Discovered In A Letterbox/Issues 16-20
Discovered In A Letterbox 16 was published in December 2000 and contains 50 pages.
- the discussion topic is "Why is Pros fandom still picking up fans nearly 20 years after the show ended?"
- a fan dislikes the use of acronyms: ... the use of initials -- IMO, I MHO as examples. I hate this. I've managed over time as I came across this increasingly frequent habit in articles, to understand BTW and IOW (not the Isle of Wight!) though I think it a sign of affectation, laziness and on a par with foto and kwik. But can anyone enlighten me as to YMMV in [Q's] article? And now I'll use another shorthand beloved of some writers - TTFN." Another fan responds: "I can help out here, [B] -YMMV stands for Your Mileage May Vary, which seems to mean "it may be different for you.' It's an interesting point you raise here. I'm so used to these shortcuts that they don't bother me. In fact, I find them a positive advantage In fast-moving email conversations. What I do dislike, though, are the emoticons -:) and :p and the like. I find those twee.
- a fan is glad to know more about Pros history as it relates to other fandoms and comments on a comment from an earlier issue: Thank you for a little more history. I was aware of the division (in the early 80s?) in Starsky and Hutch fandom that lead to the need for anonymity as a writer of S/H but I didn't know that some of the first B/D writers were actually fugitives from S&H. Was this the only great escape in the early days of slash writing?
- one fan writes about another fan's expectations about the ability to find slash online: Fan fiction and the Internet: There are some very strange ideas about the role of the net in fandom. There was someone at Mountain Media getting herself all hot under the collar because she had been searching unsuccessfully for Professionals slash for about six months before she found it. She thought that everyone involved was very much at fault for not making it easy (for her) to find. She seemed to think it was the duty of those in the know to advertise far and wide. She was also most irate when told that some people did not want their connection with slash known and made it obvious that she would not honour their wishes if it made life difficult for her.
- a number of fans comment on the new show of the time, The Sentinel—some fans enjoyed the show, and the fiction, one fan pronounced one of its stars unattractive: I find Blair decidedly ugly. But then, to be frank, that's the way I felt about Doyle, and still do at times.
- Another fan writes of the Sentinel fiction: Sentinel is an American series that seems to have hooked almost all of the B/D people I know. Visually it looks as if it might deliver the goods but the few stories I have read have failed for me because the levd of writing simply does not compare with the average B/D standard, never mind the best.
- another fan writes that she does not enjoy the actual show, The X-Files, as it is too gory, but she likes Mulder/Skinner slash very much : I knew what David Duchovny looked like from pics in Starlog and Starburst, but I'd only the vaguest idea of what Skinner looked like, and didn't even know his real name. But I borrowed an interview tape from another friend which had Mitch Pileggi on the Donny and Marie show and I was hooked. This friend is a Krycek fan and though Nick Lea is quite fanciable, the Mulder/Krycek I've read doesn't do a thing for me. It has to be Mulder/ Skinner and I've become like a vampire, greedily absorbing anything my computer friends can produce and buying the videos! [A], I liked your use of "stupendous" in regards to Walter - he should have been Hunk of the Year. Hannibal Heyes might be attractive but he's hardly a hunk in the physical sense.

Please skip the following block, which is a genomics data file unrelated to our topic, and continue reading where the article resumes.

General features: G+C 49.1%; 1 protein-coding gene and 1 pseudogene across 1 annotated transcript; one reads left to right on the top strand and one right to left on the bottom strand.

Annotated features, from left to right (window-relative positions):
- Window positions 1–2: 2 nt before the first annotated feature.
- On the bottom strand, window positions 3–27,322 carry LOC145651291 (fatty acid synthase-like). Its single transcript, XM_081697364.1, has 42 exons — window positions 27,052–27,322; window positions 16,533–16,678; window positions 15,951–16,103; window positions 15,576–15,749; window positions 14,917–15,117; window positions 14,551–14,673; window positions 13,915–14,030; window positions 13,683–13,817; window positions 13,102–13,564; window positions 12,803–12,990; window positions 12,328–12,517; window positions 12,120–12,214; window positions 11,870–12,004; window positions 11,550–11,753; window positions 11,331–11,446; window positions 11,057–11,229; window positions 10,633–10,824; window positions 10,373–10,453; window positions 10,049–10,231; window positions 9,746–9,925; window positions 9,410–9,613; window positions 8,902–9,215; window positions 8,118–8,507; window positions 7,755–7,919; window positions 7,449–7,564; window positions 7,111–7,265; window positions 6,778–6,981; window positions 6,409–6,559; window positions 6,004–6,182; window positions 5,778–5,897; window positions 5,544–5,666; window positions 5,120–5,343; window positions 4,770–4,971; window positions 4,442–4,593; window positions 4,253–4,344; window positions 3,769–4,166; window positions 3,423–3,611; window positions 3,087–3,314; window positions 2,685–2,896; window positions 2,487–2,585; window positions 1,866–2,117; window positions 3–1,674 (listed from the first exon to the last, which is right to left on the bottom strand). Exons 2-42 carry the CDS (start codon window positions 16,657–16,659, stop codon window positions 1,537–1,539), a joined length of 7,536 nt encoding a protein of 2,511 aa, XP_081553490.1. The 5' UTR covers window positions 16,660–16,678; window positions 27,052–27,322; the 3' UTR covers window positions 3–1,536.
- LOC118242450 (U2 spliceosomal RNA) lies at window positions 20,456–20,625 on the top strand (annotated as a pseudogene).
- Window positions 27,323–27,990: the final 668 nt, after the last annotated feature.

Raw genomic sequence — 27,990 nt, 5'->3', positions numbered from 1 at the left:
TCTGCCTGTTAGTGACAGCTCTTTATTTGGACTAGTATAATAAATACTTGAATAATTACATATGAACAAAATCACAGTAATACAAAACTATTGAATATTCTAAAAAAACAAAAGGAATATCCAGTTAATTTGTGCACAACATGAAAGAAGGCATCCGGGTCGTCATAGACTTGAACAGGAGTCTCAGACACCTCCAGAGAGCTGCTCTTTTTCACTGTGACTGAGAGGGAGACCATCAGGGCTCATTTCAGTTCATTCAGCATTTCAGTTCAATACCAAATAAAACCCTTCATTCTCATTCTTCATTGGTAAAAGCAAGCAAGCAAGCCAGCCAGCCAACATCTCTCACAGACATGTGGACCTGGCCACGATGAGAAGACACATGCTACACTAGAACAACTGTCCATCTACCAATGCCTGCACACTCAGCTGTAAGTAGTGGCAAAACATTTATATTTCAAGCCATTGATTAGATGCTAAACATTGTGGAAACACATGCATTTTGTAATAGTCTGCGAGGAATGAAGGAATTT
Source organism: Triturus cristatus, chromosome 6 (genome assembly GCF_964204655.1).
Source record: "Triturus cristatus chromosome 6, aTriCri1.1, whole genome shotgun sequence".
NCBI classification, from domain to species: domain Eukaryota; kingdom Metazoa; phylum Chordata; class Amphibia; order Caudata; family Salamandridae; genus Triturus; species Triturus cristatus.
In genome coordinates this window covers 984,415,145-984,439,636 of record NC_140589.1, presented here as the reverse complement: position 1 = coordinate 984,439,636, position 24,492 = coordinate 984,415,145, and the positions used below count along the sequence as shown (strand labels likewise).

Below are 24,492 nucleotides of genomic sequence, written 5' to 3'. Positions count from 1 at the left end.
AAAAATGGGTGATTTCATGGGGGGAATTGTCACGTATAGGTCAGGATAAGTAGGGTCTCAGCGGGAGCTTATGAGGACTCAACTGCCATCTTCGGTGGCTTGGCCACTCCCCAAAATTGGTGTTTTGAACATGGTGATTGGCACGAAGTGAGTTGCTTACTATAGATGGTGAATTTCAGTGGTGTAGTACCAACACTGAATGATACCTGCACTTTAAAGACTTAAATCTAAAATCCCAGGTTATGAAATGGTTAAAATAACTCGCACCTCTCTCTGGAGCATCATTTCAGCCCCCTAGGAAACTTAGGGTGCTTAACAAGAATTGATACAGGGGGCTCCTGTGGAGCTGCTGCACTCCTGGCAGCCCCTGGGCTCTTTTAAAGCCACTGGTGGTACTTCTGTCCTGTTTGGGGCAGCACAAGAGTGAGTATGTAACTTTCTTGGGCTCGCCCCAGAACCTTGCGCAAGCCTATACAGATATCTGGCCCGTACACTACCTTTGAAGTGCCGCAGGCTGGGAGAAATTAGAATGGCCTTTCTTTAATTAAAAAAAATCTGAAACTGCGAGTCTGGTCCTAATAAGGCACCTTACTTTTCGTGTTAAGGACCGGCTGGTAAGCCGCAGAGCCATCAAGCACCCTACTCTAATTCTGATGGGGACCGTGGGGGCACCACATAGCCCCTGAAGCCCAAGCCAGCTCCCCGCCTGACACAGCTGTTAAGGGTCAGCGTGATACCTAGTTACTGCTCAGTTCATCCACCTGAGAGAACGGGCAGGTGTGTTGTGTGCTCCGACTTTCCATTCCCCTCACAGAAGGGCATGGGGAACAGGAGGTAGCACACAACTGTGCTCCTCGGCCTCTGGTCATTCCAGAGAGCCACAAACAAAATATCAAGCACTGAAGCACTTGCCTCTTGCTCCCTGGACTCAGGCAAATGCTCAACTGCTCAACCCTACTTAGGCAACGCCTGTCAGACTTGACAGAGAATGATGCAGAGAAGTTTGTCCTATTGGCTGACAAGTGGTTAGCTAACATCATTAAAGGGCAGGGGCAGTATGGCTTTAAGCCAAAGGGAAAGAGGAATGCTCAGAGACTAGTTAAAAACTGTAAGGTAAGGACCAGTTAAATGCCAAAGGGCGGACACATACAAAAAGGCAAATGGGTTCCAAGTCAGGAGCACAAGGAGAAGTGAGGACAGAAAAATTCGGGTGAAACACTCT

- the recent spate of mainstream articles mentioning slash makes one fan wonder: The major articles made me wonder once again whether slash is becoming more exposed. Are ones like The X-Rated Files and The Enigmatic M. Keegan raising its profile so much that the general public is becoming aware of its existence? Where are they published? Do we find them because we are looking for articles of this nature? Would they be spotted by the man-in-the-street or ignored through lack of interest? We know the words to use in net searches. How easy or likely would it be for someone, without knowledge, to access those sites purely by chance?
- a fan remembers the heated panel discussion on character development at the first Pros con in 1982 which she calls Weekendcon, and she says some fans hadn't even seen all the episodes yet as they were aired at different times in different countries—she also writes that: in all of this there was no mention of slash. (I now cannot imagine trying to analyse B and D's characters without slash coming into the picture).
- a fan responds to the discussion topic and writes that the show is still popular because the stars are attractive, the two characters have within them things that women may feel like "taming" despite that fact that that is "naughty," and that she suspects some fans like the lack of graphic violence (by 2000 standards) in the show.